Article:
FIG. 1 depicts an ink supply support according to the prior art. The support is formed of extruded aluminium and consists of two separate manifolds 2, 4 that extend substantially the length of the support. The wall 6 dividing the two manifolds is thus formed of the same material as the exterior wall of the support.

Ink enters and leaves through ports (not shown) situated at one end of the support. The ink flows down the inner manifold 2 in one direction as depicted by the symbol 10 and flows back down the outer manifold in the opposite direction as depicted by the symbol 12.

The inner and outer manifolds 2, 4 are connected through a print head 14 attached to the top of the support. Two arrays of piezoelectric material containing sawn parallel channels 16 a, 16 b provide the ejection energy. Ink is supplied simultaneously to both arrays from a central manifold in the direction of arrow 18 and returns to the outer manifold of the support after passing through the ejection channel as shown by the arrow 20.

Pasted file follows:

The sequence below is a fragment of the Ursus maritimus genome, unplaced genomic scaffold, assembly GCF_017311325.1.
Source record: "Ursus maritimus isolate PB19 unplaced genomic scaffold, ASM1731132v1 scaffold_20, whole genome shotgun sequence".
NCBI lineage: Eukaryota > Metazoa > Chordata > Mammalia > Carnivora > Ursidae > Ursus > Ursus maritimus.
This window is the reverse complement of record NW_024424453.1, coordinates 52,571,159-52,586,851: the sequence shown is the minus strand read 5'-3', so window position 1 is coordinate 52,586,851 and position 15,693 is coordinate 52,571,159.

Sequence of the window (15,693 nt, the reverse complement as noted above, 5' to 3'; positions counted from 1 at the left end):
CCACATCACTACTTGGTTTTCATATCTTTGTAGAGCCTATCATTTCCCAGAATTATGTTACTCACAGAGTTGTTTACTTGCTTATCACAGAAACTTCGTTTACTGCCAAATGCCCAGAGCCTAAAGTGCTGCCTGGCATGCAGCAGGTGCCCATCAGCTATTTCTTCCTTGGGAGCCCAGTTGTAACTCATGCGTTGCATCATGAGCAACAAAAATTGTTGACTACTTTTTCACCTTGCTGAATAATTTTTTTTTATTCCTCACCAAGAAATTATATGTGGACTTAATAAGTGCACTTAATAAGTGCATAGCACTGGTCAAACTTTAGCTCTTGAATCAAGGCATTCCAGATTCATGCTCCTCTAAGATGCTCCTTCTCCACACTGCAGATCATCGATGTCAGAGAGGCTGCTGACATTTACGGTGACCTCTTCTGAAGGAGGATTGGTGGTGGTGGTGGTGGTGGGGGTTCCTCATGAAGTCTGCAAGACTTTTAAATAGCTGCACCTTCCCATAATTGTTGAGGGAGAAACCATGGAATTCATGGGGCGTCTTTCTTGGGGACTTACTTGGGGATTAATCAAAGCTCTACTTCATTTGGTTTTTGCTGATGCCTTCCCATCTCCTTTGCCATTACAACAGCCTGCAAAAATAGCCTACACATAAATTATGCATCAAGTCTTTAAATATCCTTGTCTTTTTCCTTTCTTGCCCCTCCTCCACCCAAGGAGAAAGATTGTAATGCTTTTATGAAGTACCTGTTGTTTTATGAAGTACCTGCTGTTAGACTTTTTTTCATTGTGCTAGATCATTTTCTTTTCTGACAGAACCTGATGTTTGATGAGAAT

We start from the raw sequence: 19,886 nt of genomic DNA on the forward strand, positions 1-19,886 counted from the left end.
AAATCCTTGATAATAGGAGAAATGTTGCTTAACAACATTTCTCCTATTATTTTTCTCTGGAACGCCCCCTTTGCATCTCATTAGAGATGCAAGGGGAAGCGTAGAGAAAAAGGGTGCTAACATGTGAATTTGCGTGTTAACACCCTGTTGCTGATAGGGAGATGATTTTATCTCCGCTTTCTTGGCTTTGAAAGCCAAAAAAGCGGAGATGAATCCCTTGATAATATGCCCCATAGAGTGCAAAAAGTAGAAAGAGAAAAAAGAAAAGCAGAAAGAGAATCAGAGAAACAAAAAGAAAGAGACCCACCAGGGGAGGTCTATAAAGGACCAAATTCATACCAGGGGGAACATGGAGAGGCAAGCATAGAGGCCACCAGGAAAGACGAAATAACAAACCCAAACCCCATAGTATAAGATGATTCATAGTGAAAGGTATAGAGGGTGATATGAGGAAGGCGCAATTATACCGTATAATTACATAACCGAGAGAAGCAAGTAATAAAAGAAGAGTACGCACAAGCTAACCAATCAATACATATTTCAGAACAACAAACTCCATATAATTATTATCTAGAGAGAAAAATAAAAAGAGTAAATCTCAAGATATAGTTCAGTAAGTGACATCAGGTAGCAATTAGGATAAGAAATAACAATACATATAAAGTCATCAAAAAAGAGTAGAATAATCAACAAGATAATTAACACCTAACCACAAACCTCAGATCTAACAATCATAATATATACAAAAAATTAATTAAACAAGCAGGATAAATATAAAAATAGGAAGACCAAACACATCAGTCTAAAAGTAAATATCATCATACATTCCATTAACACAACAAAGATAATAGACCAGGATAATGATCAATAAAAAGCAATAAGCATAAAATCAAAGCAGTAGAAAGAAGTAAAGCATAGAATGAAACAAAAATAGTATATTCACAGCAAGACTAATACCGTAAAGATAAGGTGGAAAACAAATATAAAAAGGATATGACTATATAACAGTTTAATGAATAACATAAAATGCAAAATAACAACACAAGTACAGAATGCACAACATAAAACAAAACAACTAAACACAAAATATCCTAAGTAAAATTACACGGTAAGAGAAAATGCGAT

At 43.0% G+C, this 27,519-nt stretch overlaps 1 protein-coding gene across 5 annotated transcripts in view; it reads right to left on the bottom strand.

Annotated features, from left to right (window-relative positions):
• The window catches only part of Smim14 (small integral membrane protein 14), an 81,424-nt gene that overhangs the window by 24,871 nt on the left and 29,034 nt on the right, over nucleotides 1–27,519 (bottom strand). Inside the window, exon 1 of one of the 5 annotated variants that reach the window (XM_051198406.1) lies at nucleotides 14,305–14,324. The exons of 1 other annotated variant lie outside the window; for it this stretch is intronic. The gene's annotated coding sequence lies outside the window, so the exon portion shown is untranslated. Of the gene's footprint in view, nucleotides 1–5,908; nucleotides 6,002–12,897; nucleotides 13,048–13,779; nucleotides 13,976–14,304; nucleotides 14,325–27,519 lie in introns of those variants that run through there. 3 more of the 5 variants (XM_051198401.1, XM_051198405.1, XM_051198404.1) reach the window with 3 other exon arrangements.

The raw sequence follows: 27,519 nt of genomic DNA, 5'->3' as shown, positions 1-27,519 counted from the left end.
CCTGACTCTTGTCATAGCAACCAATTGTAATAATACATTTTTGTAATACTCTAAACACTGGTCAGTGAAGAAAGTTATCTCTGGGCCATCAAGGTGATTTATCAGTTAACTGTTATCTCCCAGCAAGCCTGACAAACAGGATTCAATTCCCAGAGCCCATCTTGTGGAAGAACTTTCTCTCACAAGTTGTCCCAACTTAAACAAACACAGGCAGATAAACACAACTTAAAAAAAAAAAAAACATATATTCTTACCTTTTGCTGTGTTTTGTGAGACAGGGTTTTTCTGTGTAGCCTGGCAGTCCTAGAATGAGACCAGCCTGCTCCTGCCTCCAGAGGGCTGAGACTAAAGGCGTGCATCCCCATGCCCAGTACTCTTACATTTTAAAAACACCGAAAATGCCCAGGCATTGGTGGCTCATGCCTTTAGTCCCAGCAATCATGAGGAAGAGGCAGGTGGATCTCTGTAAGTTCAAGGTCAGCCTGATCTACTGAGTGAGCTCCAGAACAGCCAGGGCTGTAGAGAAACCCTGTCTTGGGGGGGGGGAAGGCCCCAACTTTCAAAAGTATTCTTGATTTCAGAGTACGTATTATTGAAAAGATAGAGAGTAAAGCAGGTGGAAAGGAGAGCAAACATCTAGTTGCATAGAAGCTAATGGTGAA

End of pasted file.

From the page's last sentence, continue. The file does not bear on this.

In the ideal thermal situation, the ink should enter the support at a well-controlled temperature, pass along the inlet manifold at the same temperature, flow through the channels picking up heat from the PZT, and leave via the outlet manifolds at a uniform but higher temperature.

In practice, when a channel is printing, the PZT dissipates considerable heat, some of which is removed with the ejected drops. When the channel is not printing, the PZT may be doing nothing. Constant temperature waveforms which are applied to the non ejecting channels and cause the PZT to dissipate that part of the heat generated during printing which is not removed by the ejected droplets are used to maintain the temperature within the channels at a constant temperature along the entire array.